If we are allowed to be with each other, in small groups, we should also take whatever precautions we can to ensure that we won’t be sorry we did so–whether that means getting tested before seeing each other, wearing masks even inside our homes, and not hugging each other, which is in my opinion one of the hardest things about all of this. (My sons and I have developed an alternative: hugging oneself while standing at a safe distance from each other. Like this…)

I know…it looks like we’re members of a cult. But we’re not. We’re just demonstrating how you can hug yourself when you’re not allowed to hug each other 🙂

It’s certainly not as good as the old-fashioned way, but at least you get hugged! And it’s safer…

Wishing everyone a safe, happy, healthy Thanksgiving…and hoping for a return to a more traditional celebration next year!

Janet Hulstrand is a writer, editor, writing coach, and teacher of writing and of literature who divides her time between the U.S. and France. She is the author of Demystifying the French: How to Love Them, and Make Them Love You, and is currently working on her next book, a literary memoir entitled “A Long Way from Iowa.”

Entry filed under: About the Pandemic.... Tags: , , , , .

How You (Yes, You!) Can Help Writers

2 Comments Add your own

  • 1. cochranels  |  November 20, 2020 at 5:36 pm

    Thank YOU, Janet, for your “Minnesota Sensible” advice. I’m so glad you have your sons around.

    Louie and I will celebrate the holidays in our new hometown, Los Angeles, with our son, his wife, and 2-year old William. We are VERY thankful that we got through the move from D.C. and are now getting some minor renovations done to the condo we bought.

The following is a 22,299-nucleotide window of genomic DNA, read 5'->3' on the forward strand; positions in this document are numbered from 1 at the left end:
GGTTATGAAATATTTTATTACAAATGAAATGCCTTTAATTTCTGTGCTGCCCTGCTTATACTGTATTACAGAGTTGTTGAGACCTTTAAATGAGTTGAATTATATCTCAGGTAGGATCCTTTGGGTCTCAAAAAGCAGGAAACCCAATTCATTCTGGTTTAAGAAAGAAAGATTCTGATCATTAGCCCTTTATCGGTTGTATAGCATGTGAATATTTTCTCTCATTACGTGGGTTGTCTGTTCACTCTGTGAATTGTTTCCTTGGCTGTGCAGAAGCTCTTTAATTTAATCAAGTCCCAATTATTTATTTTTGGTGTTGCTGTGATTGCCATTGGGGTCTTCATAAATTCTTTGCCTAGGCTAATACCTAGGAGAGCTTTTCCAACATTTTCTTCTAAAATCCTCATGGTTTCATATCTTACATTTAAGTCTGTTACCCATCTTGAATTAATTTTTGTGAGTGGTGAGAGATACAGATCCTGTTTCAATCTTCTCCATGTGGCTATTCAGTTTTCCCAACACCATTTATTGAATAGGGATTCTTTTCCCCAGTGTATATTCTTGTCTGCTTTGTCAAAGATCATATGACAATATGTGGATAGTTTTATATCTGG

Our biggest hope for 2021, in addition to good health, of course, is our long-delayed trip to Lyon and the Auvergne in September, 2021. By then let’s all pray that we’ll be looking at the pandemic in the rear view mirror and that our paths cross again some day.

    Reply
    • 2. Janet Hulstrand  |  November 21, 2020 at 8:52 am

      Such good news, Scottie. It will be a nonThanksgiving here this year, since my sons are each confined to within a kilometer of their respective homes in Paris and Lille and the rules of reconfinement do not allow for the hoped-for celebration with local friends to take place either. But we’re hoping things will open up enough that they can be here for Christmas. After being tested, of course, so we don’t have to wear masks in the house! 🙂 Hoping you can make it over here in 2021…Lyon and the Auvergne await! ❤

      Reply

Leave a Reply

Fill in your details below or click an icon to log in:

WordPress.com Logo

You are commenting using your WordPress.com account. Log Out /  Change )

Google photo

You are commenting using your Google account. Log Out /  Change )

Twitter picture

You are commenting using your Twitter account. Log Out /  Change )

Facebook photo

You are commenting using your Facebook account. Log Out /  Change )

Connecting to %s

Trackback this post  |  Subscribe to the comments via RSS Feed


Twitter Updates

Categories

Recent Posts

Want to follow this blog? Just enter your email address to receive notifications of new posts by email.

Join 1,552 other followers


%d bloggers like this: